College Essay Examples

History of World Civilization 2

De Busbecq’s Account and Viewpoint Regarding the Ottoman Empire

  1. This letter is obtained from the Modern History Sourcebook of Fordham University, written by C.T Forster and F.H.B Daniels. This letter aims to shed light on particular historical features of the Janissaries, the well-trained guards in the Ottoman, and their culture compared to other religions, including Christians. 
  2. The author intends to shed light on the culture of the janissaries since the word “Janissary” had negative perceptions, during the Middle Ages, in the West. After a prolonged visit to Ottoman, Busbecq gets a chance to identify with, evaluate and develop sympathy towards the janissaries. He writes the formal letter based on personal encounters and individual perspectives of the people he meets, from how he interacts with them and how they react to his visit and existence. 
  3. The author is convincing through the way he expresses himself. He goes ahead and compares the culture of other Christians to the janissaries. According to the author, the janissaries follow their culture, eat their food and maintain certain practices. However, Christians can hardly adhere to the same. The author describes the guards to be of good character and to be elevated spiritually. He describes the Janissaries as highly educated and unbiased to everyone, rich or poor, Muslim or non-Muslim. 
  4. In the letter, the event taking place is that of frequent attacks and wars. In the second paragraph, the author states that janissaries are scattered everywhere, throughout the state, to protect Jews and Christians from the mob’s violence. Each city has a lot of janissaries for protection. Busbecq is impressed by how simple and polite the Janissaries are and how gentle they are, considering that they are warriors who go to war. He compares them to Turkish monks and praises them for bowing when they encounter a visitor. The author is shocked that people whose presence and actions inspire terror everywhere can act in such a gentle and polite manner.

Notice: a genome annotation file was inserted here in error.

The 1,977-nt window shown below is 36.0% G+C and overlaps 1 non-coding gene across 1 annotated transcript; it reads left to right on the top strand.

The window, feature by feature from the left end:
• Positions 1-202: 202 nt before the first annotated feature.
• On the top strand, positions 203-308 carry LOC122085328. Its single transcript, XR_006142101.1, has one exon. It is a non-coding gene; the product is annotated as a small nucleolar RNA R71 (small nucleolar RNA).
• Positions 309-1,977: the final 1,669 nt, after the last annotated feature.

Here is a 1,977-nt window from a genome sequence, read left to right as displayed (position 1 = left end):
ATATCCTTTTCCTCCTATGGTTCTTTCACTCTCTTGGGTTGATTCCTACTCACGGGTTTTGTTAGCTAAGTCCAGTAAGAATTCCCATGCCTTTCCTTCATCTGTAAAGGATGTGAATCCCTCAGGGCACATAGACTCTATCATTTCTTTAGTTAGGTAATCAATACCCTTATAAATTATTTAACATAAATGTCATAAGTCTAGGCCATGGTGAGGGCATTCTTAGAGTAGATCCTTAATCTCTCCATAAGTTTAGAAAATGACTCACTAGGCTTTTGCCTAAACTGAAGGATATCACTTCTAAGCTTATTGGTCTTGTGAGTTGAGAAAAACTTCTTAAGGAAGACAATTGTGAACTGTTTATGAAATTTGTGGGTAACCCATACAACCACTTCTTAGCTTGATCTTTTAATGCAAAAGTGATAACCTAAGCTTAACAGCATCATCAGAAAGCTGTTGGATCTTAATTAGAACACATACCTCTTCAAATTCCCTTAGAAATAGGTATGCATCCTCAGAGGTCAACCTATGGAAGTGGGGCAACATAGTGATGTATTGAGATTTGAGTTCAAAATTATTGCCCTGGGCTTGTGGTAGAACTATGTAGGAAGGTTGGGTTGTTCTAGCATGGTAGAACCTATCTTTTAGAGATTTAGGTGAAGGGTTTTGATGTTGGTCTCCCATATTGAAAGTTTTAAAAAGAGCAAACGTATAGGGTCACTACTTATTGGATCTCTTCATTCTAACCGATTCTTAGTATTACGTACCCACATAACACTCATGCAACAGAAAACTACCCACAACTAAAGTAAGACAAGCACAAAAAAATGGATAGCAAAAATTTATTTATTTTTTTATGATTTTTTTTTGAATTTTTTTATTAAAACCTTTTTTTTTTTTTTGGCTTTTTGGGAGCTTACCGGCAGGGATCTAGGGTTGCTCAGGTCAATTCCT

5. I think Busbecq is trying to showcase how the soldiers were willing to be gentle even in harsh war conditions and how they accepted whatever was presented their way based on faith. He showcases how the janissaries were trained to obey the commands they were given in the most difficult war situations. It is admirable that the author does not mention when these state guards complain about the difficulties they endure.  While comparing them to other soldiers, he mentions that attitude, patience, and self-denial make them face the most severe circumstances and emerge victorious in dangers that surround them. Busbecq is set to outline some virtues that people should emulate from the janissaries, including adherence to their ethical and moral principles, including humility, selflessness, integrity, simplicity, and honor. 
  6. The letter is essential and applicable to today’s world, especially those with high power who lack the most vital moral aspects. In today’s society, the merit and importance of a person is based on privileges of birth, social status, and prosperity rather than ability and character. Basbecq attempts to explain that precedence should not be fought for since a man’s place in society needs to be marked out by the responsibilities they discharge and competency in their positions. The letter also showcases how easy it was for people to judge others in the past without getting to know them at an individual level. The author was only able to know and understand the culture and character of the Janissaries when he went to live among them. It tells the importance of not judging people by what we hear but by seeking to understand the actions of others before jumping to conclusions. His remarks about people who were misquoted remain outstanding. Everyone remains accountable for their deeds, and people should strive to benefit themselves and society both spiritually and intellectually, with honesty and integrity. 


Forster, C.T., & Daniel F.H.B. (1881). The Life and Letters of Ogier Ghiselin de Busbecq, vol. I, pp, 86-88, 153-155, 219-222, 287-290, 293.

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By Hanna Robinson

Hanna has won numerous writing awards. She specializes in academic writing, copywriting, business plans and resumes. After graduating from the Comosun College's journalism program, she went on to work at community newspapers throughout Atlantic Canada, before embarking on her freelancing journey.

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